Published in Landings, March, 2014 with permission.
I recently overhead a conversation in which a woman said something about First World problems and having too many protein choices. I thought this was really interesting.
Here in the U.S. we have access to lots of different fish species, plus beef, poultry, pork, etc. But did you know the #1 consumed protein in the world is goat? We don’t eat lots of goat in the U.S. I can’t imagine that a lot of America’s intolerant, picky eaters would line up to try goat but in a lot of areas of the world, goat is easy to raise and cheap to eat.
Sometimes I wonder what some consumers think fishermen do. The consumers I’m talking about are the ones who love seafood but hate fishing. The ones who consider themselves green, drive a Prius, and proudly boast that they only eat sustainable seafood green-labeled on Seafood Watch (I know I threw a few stereotypes out there but… if the Prius fits). What do they think American fishermen are doing on the water that is so horrible? Why are they so unwilling to learn more about the fishing industry here in the U.S. but rather blindly follow a guide like Seafood Watch?
In America we have a variety of fish species, and yet we still import most of our seafood to eat and export most of the seafood we catch. The seafood we import is not as well regulated as our own, it has traveled a distance and is not as fresh, and is overall just not as good as Maine lobster or Gulf of Maine groundfish or P.E.I. mussels… yup, I’m including the Maritimes.
So, this is what I’ve decided: Consumers, everything is your fault. If you would quit buying seafood that has been imported and cease to blindly abide by Seafood Watch, the state of our oceans and the species that live there would be much better. Let me explain:
1. The fishing industry is complicated. I get confused by all the acronyms and regulating bodies and management councils and permits and licenses. Do I need my federal permit or should I get rid of it? Oh shit, I should have kept it if I want to go tuna fishing this year! I used to get kind of frustrated because most of these management bodies don’t describe fish as food. I mean, fishermen are out there harvesting live animals, animals that we want to make sure are around in the future so that we can admire them and catch them and eat them. Those buggers MOVE and migrate and swim, and can you believe they don’t sit still so we can count them? It’s a big ol’ guessing game… or science.
2. I’ve said it once and I’ll say it a million more times: The United States has the most regulated fisheries in the world. Those confusing bodies I was just speaking of are sometimes kooks, sometimes redundant, maybe over the top, but the bottom line is they regulate the U.S. fisheries more than other nations regulate fisheries in other areas. We import seafood from those other areas to eat. So, consumers are voting for the other team with their dollars. They are voting AGAINST the guy who lives in Maine with his family and works hard throughout the year to abide by regulations, fill out all of the correct paperwork, and make a good, honest living.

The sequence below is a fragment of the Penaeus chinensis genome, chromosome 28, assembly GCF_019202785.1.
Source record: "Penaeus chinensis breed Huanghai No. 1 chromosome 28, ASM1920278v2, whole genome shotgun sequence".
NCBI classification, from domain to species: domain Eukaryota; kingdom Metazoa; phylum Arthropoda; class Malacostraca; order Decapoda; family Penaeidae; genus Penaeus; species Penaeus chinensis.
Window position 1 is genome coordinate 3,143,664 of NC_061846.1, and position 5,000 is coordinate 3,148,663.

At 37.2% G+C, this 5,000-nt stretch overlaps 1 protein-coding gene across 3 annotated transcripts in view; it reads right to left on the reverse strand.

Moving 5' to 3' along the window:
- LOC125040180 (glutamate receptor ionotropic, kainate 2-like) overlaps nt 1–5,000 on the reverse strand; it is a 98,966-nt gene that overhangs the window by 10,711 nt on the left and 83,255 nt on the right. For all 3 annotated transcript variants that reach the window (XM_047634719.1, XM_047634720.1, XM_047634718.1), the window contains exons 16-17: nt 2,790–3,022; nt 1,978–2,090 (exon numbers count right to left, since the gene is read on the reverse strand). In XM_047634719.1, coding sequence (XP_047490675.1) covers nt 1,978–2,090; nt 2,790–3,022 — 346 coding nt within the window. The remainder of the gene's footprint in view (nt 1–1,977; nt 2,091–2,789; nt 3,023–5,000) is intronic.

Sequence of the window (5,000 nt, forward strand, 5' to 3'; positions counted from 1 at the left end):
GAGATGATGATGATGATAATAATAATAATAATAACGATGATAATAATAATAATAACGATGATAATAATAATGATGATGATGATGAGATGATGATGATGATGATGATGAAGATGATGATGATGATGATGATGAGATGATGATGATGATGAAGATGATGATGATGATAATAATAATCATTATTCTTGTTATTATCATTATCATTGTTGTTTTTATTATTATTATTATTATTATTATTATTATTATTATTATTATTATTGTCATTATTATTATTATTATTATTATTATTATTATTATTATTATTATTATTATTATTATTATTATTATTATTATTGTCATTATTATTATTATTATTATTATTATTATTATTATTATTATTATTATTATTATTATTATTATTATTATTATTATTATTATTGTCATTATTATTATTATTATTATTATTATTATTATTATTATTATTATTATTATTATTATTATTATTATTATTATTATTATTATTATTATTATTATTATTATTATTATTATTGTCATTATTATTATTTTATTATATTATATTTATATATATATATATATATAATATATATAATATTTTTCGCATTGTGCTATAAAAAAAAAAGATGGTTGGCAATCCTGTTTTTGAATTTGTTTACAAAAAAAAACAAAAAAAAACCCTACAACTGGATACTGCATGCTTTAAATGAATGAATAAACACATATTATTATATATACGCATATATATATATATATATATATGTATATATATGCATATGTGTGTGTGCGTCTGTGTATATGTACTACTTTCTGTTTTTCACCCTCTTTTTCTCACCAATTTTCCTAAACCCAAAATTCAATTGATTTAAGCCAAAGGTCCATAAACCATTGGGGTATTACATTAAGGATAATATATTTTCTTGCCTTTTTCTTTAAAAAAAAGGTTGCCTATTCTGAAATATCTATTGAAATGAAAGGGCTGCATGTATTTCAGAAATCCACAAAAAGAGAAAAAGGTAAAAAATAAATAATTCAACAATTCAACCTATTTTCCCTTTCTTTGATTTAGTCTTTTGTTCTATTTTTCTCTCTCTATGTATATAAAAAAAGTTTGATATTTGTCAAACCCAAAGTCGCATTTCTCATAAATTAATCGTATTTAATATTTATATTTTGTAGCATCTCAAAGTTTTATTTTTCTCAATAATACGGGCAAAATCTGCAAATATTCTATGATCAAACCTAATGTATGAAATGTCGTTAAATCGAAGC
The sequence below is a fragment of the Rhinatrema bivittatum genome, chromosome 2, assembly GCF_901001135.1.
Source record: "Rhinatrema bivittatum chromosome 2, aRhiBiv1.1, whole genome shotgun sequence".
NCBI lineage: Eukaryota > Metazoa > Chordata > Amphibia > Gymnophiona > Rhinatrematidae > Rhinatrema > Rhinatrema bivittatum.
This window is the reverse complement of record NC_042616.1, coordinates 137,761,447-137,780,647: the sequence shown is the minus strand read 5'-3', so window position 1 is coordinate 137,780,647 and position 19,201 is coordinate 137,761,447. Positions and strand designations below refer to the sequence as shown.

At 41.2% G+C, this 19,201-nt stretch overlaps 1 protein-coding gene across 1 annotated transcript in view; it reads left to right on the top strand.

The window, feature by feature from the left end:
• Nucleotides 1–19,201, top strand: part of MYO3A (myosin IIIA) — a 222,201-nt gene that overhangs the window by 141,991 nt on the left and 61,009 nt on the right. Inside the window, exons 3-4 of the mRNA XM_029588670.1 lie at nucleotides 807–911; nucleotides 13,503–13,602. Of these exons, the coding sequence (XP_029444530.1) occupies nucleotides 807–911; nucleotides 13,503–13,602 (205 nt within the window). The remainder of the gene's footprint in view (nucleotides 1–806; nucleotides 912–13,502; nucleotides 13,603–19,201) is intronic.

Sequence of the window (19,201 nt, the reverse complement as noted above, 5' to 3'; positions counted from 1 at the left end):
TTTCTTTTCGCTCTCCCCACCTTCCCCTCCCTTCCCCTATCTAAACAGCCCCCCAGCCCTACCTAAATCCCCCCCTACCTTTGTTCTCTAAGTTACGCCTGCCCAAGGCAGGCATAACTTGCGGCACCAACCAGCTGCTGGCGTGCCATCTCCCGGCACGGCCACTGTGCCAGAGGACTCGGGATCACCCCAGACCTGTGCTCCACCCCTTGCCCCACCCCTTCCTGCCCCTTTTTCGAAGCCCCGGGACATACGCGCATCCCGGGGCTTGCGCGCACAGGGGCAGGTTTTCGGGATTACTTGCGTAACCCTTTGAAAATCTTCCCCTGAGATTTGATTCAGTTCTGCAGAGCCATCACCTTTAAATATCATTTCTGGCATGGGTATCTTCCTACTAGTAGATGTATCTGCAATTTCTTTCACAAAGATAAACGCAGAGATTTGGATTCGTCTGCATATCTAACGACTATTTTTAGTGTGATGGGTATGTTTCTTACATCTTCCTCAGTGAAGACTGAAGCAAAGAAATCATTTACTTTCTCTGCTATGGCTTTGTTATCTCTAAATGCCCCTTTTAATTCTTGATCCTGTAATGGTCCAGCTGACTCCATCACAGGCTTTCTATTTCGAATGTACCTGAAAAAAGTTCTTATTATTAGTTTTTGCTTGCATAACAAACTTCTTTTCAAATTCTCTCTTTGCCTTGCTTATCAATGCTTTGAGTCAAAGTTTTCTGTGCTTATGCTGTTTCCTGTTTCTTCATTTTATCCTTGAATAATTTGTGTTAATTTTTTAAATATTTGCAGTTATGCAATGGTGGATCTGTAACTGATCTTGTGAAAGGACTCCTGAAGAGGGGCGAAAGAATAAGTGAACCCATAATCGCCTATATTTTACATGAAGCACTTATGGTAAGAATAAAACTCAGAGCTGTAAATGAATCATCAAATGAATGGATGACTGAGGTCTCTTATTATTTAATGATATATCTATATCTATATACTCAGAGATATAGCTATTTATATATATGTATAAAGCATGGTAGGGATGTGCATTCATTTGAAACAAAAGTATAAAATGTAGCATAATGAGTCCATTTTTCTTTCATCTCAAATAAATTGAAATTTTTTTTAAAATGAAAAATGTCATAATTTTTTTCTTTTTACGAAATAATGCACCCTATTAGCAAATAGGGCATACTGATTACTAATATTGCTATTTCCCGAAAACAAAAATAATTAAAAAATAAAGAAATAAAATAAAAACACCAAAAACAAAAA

3. Fishermen have been dehumanized. Fishermen are people, too. Farmers are not the only humans that harvest food. But because of generalized seafood guides, the fact that the industry is regulated as a fishery (rather than a food harvesting business), and because people have a general misunderstanding of how fishing boats and gear operate and change there is a general disconnect between fisherman, the ocean, and the species/food harvested. I also think that humans share a deep interest in the ocean and that we are more likely to feel a more empathetic connection to “save the ocean” than we are to “save the fishermen.” The group that feels most strongly about saving the fishermen are the fishermen and their communities because we have a deep empathetic connection in each other.
4. Where do we even start to create change without blowing up the whole thing? I’ve been thinking about this one a lot because I tend to work in a grassroots manner. I also believe small changes can bring big changes and that good organizating directed at forward-thinking, organized goals can lead to a change in how we view something. Ya know. Sort of a let’s-stop-seeing-things-as-half-empty-and-alter-our vision-so-that-we-can-see-things-as-half-full-approach.
- We need to begin in our own communities. I read once that if you want to feed the world you should start by feeding your own community.
- Consumers should really be encouraged to spend their dollars on local seafood and think outside the seafood guides.
- TV networks should embrace the food and human aspect of the fishing industry. I’m really bummed that not one of the fishing shows that is on TV has told the story of any type of fishing heritage or history or revealed anything else about fish or fishing other than the (sometimes) competitive nature of fishermen.
- We have lots of fish! One of the reasons that the cod stocks are low is because regardless of what regulations and restrictions are put on the stocks people are still demanding familiar species and so fishermen are fishing for them. There are redfish and pollock and hake but for some reason those species just won’t catch on as well. Up until 10-years or so ago, no one was eating pork belly. But now I see that on a menu and I don’t even have to keep reading because that is what I’m ordering.
- Admit that there is a difference between seafood and fishing and especially farming, and that these are complicated industries and no one group or person should manage and direct all of it. We are so convinced that we have to make fishing similar to farming in order to achieve efficiency. But we’re not farming. We are not farmers. So. Stop it.
Category: Community Voices